7. Whole-Grain Bread
Who doesn’t love bread? Bread features in everything from French toast in the morning to sandwiches at lunch and bread pudding for dessert at night. The smartest choice, of course, is whole-grain bread, which packs more fiber and nutrients than refined-flour breads. Breads made with seeds or nuts pack even more nutrition. Studies show that people who eat more whole grains lower their risk of diabetes, heart disease, and other conditions, Zelman adds.
For people with blurred vision, Coste says, "White bread is eaten much less than wheat or pumpernickel. It's a visual thing, not a taste thing." So if you're an adult child who occasionally grocery shops for your parents, pick up a loaf of whole-grain bread and see if they prefer it.
For people with obesity, diabetes or prediabetes, keep bread portion sizes small. And there are lots of gluten-free choices for people who cannot tolerate gluten.
Young kids love the variety of shapes and the taste of pasta. Choose whole-wheat pasta for more fiber and nutrition. Many very good basic tomato sauces are available on grocery store shelves these days, making it easy to put together a simple and delicious dish. Tomatoes are rich in antioxidants. For variety and added nutritional value, add chicken, beans, or vegetables such as chopped peppers or peas.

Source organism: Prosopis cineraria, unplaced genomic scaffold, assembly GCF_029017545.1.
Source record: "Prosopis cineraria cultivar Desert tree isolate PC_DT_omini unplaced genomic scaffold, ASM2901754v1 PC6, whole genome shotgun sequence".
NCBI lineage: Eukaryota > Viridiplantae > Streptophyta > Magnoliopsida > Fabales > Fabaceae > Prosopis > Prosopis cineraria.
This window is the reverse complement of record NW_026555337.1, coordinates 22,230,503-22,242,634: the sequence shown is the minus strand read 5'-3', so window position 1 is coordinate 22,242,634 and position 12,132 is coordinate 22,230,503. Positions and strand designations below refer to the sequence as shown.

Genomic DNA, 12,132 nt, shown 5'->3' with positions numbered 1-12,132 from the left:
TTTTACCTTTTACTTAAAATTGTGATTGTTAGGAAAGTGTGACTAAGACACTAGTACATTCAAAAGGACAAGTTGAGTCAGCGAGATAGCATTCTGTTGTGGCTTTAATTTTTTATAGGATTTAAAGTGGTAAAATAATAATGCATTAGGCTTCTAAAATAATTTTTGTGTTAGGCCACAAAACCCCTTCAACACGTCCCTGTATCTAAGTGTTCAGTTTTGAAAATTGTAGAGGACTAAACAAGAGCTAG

9. Colorful Vegetables
Health experts say kids and grandparents alike should try to eat vegetables every day.
- Children ages 2 to 3 need 1 cup of vegetables a day.
- Kids 4 to 8 need 1.5 cups.
- Older youth and adults 2 to 3 cups of vegetables a day, depending on gender and activity levels.
Very few Americans hit the mark. Vegetables can be a tough sell for young kids. To make them more palatable, choose brightly colored and sweet-flavored vegetables, such as carrots, bell peppers, peas, and corn. Find fun ways to serve them: Decorate the top of a home-made pizza, for instance, or serve them with a cheese or hummus dip.
Most Americans, young and old, also fall short of the recommended 1 to 2 cups of fruit a day. That’s too bad. Fruit is a great snack and a healthy alternative to sugary and fatty desserts. Fresh fruit is the top choice for nutrition. But frozen or canned fruit is a good alternative. Avoid products with added sugar or syrup.